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Cancer Fighting Foods

Cancer Fighting Foods

We would like to offer some suggestions on changes that can be made in the lifestyle now in vogue in our society, changes that truly have the potential to decrease your risk of being stricken by cancer. We have seen that the principal characteristic of the Western diet is its extreme quality, in its excesses as well as in what it lacks: too much sugar, too many fats, and too many red meats on one hand, and too few fruits and vegetables and too little dietary fibre on the other. Reestablishing a balance in dietary intake of these two extremes while avoiding selected ‘bad’ foods as much as possible can only have beneficial consequences on the prevention of chronic diseases such as cancer. But changes in diet, however essential, form only part of a bigger picture; other changes in lifestyle may also have an enormous impact on the risk of being affected by cancer.

THE OPTIMAL CANCER REVENTION DIET

A close relationship exists between the nature of diet and the risks of developing several types of cancers; we can use our knowledge about this relationship to effect important changes in lifestyle, thereby preventing cancer at the source, before it becomes too formidable an enemy.

It is important to grasp that none of the foods described in this book are in and of themselves miracle cures against cancer. The very concept of «miracle cure», so popular and pervasive in society, is responsible for the lack of interest shown by people in the impact of their own lifestyle choices on the development of serious diseases, such as cancer. We believe that cancer should be approached in a more realistic manner, by admitting that even given our current scientific and medical knowledge, this disease is too often a fatal one, one that we must do everything in our power to fight with the tools at our disposal.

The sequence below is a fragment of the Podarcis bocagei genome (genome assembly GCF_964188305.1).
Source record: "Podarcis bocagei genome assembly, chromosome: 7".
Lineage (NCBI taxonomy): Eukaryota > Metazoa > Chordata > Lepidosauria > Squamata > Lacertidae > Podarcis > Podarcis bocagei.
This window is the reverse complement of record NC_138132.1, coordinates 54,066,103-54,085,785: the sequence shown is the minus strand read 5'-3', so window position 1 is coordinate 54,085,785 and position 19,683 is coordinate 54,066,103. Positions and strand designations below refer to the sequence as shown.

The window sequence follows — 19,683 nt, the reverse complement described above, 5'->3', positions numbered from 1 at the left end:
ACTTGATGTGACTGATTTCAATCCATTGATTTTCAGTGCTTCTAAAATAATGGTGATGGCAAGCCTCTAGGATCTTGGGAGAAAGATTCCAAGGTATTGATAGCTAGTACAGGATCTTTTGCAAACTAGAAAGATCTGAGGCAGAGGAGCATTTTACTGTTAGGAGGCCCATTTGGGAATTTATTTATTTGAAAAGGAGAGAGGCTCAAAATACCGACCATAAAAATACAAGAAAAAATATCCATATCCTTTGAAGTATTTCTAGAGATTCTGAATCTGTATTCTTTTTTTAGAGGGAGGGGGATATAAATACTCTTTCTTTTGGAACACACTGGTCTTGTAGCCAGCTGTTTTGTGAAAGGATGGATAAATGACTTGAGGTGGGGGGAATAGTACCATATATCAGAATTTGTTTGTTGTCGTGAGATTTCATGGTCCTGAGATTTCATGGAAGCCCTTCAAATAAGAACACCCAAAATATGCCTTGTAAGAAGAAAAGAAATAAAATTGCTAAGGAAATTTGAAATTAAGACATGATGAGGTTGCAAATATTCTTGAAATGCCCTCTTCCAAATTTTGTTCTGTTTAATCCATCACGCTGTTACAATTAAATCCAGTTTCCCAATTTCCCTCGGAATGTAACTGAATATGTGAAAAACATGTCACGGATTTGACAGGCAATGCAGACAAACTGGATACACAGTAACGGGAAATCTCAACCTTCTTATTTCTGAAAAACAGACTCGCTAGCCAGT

We should be afraid of cancer; however, instead of paralyzing us or invading our thoughts obsessively, this fear should be “constructive,” pushing us to adopt the behaviours that are most likely to counter the disease. In the same way that a person chooses to control her fear of a fire by installing a smoke detector in every room in her house, our fear of cancer may incite us to react by modifying lifestyle, so as to protect ourselves from this disease as best we can.

It is important to grasp that none of the foods described in this book are in and of themselves miracle cures against cancer. The very concept of «miracle cure», so popular and pervasive in society, is responsible for the lack of interest shown by people in the impact of their own lifestyle choices on the development of serious diseases, such as cancer. We believe that cancer should be approached in a more realistic manner, by admitting that even given our current scientific and medical knowledge, this disease is too often a fatal one, one that we must do everything in our power to fight with the tools at our disposal. We should be afraid of cancer; however, instead of paralyzing us or invading our thoughts obsessively, this fear should be “constructive,” pushing us to adopt the behaviors that are most likely to counter the disease. In the same way that a person chooses to control her fear of a fire by installing a smoke detector in every room in her house, our fear of cancer may incite us to react by modifying lifestyle, so as to protect ourselves from this disease as best we can.